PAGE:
Razakar: The Silent Genocide of Hyderabad – The definitive untold true story of Hyderabad on the screen

In the now trendsetting ‘anti-propaganda’ movies, which have attempted to set the historical record straight, ‘Razakar’ will always remain unforgettable

In the now trendsetting ‘anti-propaganda’ movies, which have attempted to set the historical record straight, ‘Razakar’ will always remain unforgettable
In the now trendsetting ‘anti-propaganda’ movies, which have attempted to set the historical record straight, ‘Razakar’ will always remain unforgettable

Razakar, an extraordinarily well-made movie

The historical movie `Razakar: The Silent Genocide of Hyderabad’ released in multiple languages, Telugu, Hindi, Kannada, Tamil, and Malayalam (to be released in Marathi too) is an honest and sensitive portrayal of many well-documented true incidents and events of the most brutal terror unleashed by the razakars in the then Hyderabad state before 1948; these brutalities are connected seamlessly and portrayed brilliantly in this extraordinarily well-made made movie. Sri Guduru Narayana Reddy’s moral courage and the Writer-Director Sri Yaata Satyanarayana’s visual narration and technical brilliance show up in every frame. The movie has excellent technical, production values, cinematography, and music. All the actors, portraying many protagonists, even actors playing smaller parts, are completely embedded in the perfect narration.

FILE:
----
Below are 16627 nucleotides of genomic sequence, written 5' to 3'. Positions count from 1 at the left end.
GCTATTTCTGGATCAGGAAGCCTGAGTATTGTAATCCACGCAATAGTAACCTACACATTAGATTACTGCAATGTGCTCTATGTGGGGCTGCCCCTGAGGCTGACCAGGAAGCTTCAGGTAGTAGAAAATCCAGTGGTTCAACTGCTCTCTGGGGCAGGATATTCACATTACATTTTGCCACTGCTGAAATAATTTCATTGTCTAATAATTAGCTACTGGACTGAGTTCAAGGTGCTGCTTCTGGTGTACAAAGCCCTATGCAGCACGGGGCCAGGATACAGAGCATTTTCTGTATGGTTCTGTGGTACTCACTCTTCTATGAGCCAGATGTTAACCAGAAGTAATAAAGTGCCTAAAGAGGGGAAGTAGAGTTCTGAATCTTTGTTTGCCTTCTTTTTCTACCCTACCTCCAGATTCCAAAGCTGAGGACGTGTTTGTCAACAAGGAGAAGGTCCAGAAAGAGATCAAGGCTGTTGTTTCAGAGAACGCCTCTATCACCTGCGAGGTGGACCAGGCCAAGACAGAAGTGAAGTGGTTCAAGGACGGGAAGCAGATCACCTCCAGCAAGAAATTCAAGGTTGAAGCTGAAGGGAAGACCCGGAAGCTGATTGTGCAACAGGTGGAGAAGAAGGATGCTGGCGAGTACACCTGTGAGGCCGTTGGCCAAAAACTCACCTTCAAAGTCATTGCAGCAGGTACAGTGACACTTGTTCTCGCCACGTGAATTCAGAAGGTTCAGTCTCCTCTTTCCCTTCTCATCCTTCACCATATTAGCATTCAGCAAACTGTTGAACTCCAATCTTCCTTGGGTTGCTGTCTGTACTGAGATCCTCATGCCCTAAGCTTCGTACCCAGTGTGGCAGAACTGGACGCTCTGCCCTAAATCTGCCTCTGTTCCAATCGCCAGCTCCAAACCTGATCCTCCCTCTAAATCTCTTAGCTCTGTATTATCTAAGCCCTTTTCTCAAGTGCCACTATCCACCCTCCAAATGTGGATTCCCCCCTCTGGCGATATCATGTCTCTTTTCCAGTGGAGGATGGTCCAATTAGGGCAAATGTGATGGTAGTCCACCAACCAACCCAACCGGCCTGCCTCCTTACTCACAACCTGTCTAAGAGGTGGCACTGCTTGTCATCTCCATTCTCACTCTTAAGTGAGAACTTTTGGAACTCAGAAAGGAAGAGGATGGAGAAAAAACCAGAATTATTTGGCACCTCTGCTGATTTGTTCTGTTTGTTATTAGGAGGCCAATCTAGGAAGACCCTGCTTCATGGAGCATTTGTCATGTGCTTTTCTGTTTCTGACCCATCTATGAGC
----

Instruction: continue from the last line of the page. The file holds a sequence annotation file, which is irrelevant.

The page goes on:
The movie is engrossing and knits together many brutal and cruel massacres of Hindus which occurred in various parts of the then Hyderabad State, in the regime of the last Nizam Osman Ali Khan. The then-Hyderabad state comprised ten districts of today’s Telangana, five districts of today’s Maharashtra, and three districts of today’s Karnataka, making it the largest princely state in British India. The fanatic jihadi razakars (armed Islamic militia numbering between 150000 – 200000), led by the Aligarh Muslim University educated Khasim Rizvi, who takes over the Majlis Ittehadul Musalmeen party, their ‘attack, murder, rape, loot and convert’ operations against the poor impoverished hapless people, in village after village, fully supported by the last Nizam, are picturized with great detail.